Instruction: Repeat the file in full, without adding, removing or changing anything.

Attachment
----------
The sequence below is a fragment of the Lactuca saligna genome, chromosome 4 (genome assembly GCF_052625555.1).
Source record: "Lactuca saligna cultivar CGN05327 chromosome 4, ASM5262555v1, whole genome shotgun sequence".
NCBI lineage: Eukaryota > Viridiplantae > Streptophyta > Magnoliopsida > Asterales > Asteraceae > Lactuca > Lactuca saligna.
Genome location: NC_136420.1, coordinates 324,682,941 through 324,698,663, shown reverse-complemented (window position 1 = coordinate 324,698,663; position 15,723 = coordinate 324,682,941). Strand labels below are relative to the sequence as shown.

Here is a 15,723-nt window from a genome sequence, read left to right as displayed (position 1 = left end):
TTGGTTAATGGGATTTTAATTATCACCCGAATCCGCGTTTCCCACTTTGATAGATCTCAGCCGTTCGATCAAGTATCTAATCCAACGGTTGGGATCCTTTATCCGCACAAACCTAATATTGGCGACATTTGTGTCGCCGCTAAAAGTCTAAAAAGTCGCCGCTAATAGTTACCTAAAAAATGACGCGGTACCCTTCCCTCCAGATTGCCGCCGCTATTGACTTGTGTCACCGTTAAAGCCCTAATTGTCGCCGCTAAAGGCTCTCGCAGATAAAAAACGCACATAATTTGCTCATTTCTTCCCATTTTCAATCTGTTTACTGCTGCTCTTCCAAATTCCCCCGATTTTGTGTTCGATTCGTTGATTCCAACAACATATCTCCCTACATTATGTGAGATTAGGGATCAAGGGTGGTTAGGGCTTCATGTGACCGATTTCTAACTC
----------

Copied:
The sequence below is a fragment of the Lactuca saligna genome, chromosome 4 (genome assembly GCF_052625555.1).
Source record: "Lactuca saligna cultivar CGN05327 chromosome 4, ASM5262555v1, whole genome shotgun sequence".
NCBI lineage: Eukaryota > Viridiplantae > Streptophyta > Magnoliopsida > Asterales > Asteraceae > Lactuca > Lactuca saligna.
Genome location: NC_136420.1, coordinates 324,682,941 through 324,698,663, shown reverse-complemented (window position 1 = coordinate 324,698,663; position 15,723 = coordinate 324,682,941). Strand labels below are relative to the sequence as shown.

Here is a 15,723-nt window from a genome sequence, read left to right as displayed (position 1 = left end):
TTGGTTAATGGGATTTTAATTATCACCCGAATCCGCGTTTCCCACTTTGATAGATCTCAGCCGTTCGATCAAGTATCTAATCCAACGGTTGGGATCCTTTATCCGCACAAACCTAATATTGGCGACATTTGTGTCGCCGCTAAAAGTCTAAAAAGTCGCCGCTAATAGTTACCTAAAAAATGACGCGGTACCCTTCCCTCCAGATTGCCGCCGCTATTGACTTGTGTCACCGTTAAAGCCCTAATTGTCGCCGCTAAAGGCTCTCGCAGATAAAAAACGCACATAATTTGCTCATTTCTTCCCATTTTCAATCTGTTTACTGCTGCTCTTCCAAATTCCCCCGATTTTGTGTTCGATTCGTTGATTCCAACAACATATCTCCCTACATTATGTGAGATTAGGGATCAAGGGTGGTTAGGGCTTCATGTGACCGATTTCTAACTC